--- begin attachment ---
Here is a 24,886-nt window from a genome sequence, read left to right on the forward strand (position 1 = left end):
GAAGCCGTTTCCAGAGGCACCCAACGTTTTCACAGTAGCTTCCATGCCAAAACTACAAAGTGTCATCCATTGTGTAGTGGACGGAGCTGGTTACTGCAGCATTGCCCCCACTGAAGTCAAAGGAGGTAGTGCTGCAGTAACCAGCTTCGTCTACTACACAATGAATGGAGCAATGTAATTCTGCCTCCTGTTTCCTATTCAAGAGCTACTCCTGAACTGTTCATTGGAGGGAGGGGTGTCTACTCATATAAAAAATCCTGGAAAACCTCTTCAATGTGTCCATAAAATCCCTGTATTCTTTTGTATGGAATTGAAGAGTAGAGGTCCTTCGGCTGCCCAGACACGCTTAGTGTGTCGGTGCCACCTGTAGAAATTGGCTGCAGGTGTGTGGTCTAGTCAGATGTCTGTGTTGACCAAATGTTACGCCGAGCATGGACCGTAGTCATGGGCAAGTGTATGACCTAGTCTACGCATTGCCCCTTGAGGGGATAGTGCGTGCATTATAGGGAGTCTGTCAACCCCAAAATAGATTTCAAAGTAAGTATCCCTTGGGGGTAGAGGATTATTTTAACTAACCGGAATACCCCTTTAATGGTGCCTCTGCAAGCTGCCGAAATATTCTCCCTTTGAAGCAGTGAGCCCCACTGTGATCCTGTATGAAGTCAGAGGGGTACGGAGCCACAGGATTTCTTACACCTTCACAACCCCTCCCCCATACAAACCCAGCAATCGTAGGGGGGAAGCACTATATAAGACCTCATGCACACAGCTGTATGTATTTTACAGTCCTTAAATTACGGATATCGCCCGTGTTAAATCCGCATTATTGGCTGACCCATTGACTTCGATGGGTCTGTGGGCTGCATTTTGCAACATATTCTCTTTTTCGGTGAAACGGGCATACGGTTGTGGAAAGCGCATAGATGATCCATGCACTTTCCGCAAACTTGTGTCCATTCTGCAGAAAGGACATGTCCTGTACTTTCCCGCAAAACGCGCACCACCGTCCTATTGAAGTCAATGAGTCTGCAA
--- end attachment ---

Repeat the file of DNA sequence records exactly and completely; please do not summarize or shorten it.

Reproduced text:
Here is a 24,886-nt window from a genome sequence, read left to right on the forward strand (position 1 = left end):
GAAGCCGTTTCCAGAGGCACCCAACGTTTTCACAGTAGCTTCCATGCCAAAACTACAAAGTGTCATCCATTGTGTAGTGGACGGAGCTGGTTACTGCAGCATTGCCCCCACTGAAGTCAAAGGAGGTAGTGCTGCAGTAACCAGCTTCGTCTACTACACAATGAATGGAGCAATGTAATTCTGCCTCCTGTTTCCTATTCAAGAGCTACTCCTGAACTGTTCATTGGAGGGAGGGGTGTCTACTCATATAAAAAATCCTGGAAAACCTCTTCAATGTGTCCATAAAATCCCTGTATTCTTTTGTATGGAATTGAAGAGTAGAGGTCCTTCGGCTGCCCAGACACGCTTAGTGTGTCGGTGCCACCTGTAGAAATTGGCTGCAGGTGTGTGGTCTAGTCAGATGTCTGTGTTGACCAAATGTTACGCCGAGCATGGACCGTAGTCATGGGCAAGTGTATGACCTAGTCTACGCATTGCCCCTTGAGGGGATAGTGCGTGCATTATAGGGAGTCTGTCAACCCCAAAATAGATTTCAAAGTAAGTATCCCTTGGGGGTAGAGGATTATTTTAACTAACCGGAATACCCCTTTAATGGTGCCTCTGCAAGCTGCCGAAATATTCTCCCTTTGAAGCAGTGAGCCCCACTGTGATCCTGTATGAAGTCAGAGGGGTACGGAGCCACAGGATTTCTTACACCTTCACAACCCCTCCCCCATACAAACCCAGCAATCGTAGGGGGGAAGCACTATATAAGACCTCATGCACACAGCTGTATGTATTTTACAGTCCTTAAATTACGGATATCGCCCGTGTTAAATCCGCATTATTGGCTGACCCATTGACTTCGATGGGTCTGTGGGCTGCATTTTGCAACATATTCTCTTTTTCGGTGAAACGGGCATACGGTTGTGGAAAGCGCATAGATGATCCATGCACTTTCCGCAAACTTGTGTCCATTCTGCAGAAAGGACATGTCCTGTACTTTCCCGCAAAACGCGCACCACCGTCCTATTGAAGTCAATGAGTCTGCAA